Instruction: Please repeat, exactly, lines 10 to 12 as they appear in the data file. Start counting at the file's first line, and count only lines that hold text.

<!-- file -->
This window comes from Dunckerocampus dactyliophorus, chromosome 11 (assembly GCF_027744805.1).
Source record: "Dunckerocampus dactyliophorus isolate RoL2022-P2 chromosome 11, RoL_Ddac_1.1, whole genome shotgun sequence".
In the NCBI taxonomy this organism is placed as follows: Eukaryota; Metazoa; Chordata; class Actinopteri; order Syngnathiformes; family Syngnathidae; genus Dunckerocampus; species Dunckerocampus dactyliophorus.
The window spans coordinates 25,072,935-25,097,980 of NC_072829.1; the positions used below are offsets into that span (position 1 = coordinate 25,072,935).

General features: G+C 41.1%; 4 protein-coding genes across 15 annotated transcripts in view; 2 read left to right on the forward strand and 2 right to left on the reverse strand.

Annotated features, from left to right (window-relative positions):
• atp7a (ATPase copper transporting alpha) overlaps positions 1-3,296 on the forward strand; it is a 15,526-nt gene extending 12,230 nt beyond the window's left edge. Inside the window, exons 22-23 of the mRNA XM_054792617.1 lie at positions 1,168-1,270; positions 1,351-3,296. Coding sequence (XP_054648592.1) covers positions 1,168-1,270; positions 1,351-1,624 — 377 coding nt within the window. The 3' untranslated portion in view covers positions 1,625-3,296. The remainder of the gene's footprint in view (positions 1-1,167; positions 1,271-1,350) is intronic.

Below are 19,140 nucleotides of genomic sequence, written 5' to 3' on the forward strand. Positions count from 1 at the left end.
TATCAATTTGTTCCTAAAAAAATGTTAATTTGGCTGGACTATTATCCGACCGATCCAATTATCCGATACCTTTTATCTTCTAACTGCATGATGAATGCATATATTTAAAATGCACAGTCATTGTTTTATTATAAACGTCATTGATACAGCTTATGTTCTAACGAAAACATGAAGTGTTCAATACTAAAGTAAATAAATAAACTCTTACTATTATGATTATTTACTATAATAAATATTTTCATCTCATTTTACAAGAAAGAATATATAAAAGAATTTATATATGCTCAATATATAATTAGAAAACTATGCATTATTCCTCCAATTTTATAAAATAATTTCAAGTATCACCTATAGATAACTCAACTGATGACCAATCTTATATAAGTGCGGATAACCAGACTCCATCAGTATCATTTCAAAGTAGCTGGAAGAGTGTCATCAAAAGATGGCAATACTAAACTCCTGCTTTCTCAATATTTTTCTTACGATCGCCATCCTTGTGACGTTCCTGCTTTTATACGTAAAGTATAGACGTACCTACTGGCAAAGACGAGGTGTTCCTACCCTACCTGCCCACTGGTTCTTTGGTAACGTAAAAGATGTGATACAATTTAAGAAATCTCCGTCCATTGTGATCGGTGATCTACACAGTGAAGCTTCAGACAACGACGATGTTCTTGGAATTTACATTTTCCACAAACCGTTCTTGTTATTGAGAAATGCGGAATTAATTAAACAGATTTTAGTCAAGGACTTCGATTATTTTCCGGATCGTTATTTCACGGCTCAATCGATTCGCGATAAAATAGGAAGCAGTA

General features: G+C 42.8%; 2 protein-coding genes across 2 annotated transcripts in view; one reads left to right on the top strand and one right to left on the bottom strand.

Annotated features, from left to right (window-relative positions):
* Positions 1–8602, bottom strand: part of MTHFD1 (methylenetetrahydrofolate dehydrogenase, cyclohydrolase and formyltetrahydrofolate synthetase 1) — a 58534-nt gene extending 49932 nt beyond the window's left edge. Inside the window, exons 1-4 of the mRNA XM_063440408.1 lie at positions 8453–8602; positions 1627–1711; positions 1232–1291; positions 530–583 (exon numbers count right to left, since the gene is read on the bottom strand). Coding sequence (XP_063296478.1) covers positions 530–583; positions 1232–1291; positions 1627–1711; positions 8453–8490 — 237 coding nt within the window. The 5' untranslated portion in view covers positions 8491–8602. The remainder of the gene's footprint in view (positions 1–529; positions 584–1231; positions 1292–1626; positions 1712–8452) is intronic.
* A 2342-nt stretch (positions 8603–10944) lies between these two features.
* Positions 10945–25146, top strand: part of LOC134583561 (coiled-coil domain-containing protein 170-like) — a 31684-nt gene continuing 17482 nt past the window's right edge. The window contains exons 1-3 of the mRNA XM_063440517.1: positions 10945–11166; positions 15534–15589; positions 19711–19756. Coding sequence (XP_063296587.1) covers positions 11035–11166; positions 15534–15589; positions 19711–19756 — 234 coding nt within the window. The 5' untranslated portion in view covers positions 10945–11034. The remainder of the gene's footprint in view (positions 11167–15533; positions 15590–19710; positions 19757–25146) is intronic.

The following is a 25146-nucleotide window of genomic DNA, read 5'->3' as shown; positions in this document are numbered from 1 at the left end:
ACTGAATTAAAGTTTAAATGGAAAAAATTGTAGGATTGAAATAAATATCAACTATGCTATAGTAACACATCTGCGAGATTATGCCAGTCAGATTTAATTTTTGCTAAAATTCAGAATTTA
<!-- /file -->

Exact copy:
General features: G+C 42.8%; 2 protein-coding genes across 2 annotated transcripts in view; one reads left to right on the top strand and one right to left on the bottom strand.

Annotated features, from left to right (window-relative positions):
* Positions 1–8602, bottom strand: part of MTHFD1 (methylenetetrahydrofolate dehydrogenase, cyclohydrolase and formyltetrahydrofolate synthetase 1) — a 58534-nt gene extending 49932 nt beyond the window's left edge. Inside the window, exons 1-4 of the mRNA XM_063440408.1 lie at positions 8453–8602; positions 1627–1711; positions 1232–1291; positions 530–583 (exon numbers count right to left, since the gene is read on the bottom strand). Coding sequence (XP_063296478.1) covers positions 530–583; positions 1232–1291; positions 1627–1711; positions 8453–8490 — 237 coding nt within the window. The 5' untranslated portion in view covers positions 8491–8602. The remainder of the gene's footprint in view (positions 1–529; positions 584–1231; positions 1292–1626; positions 1712–8452) is intronic.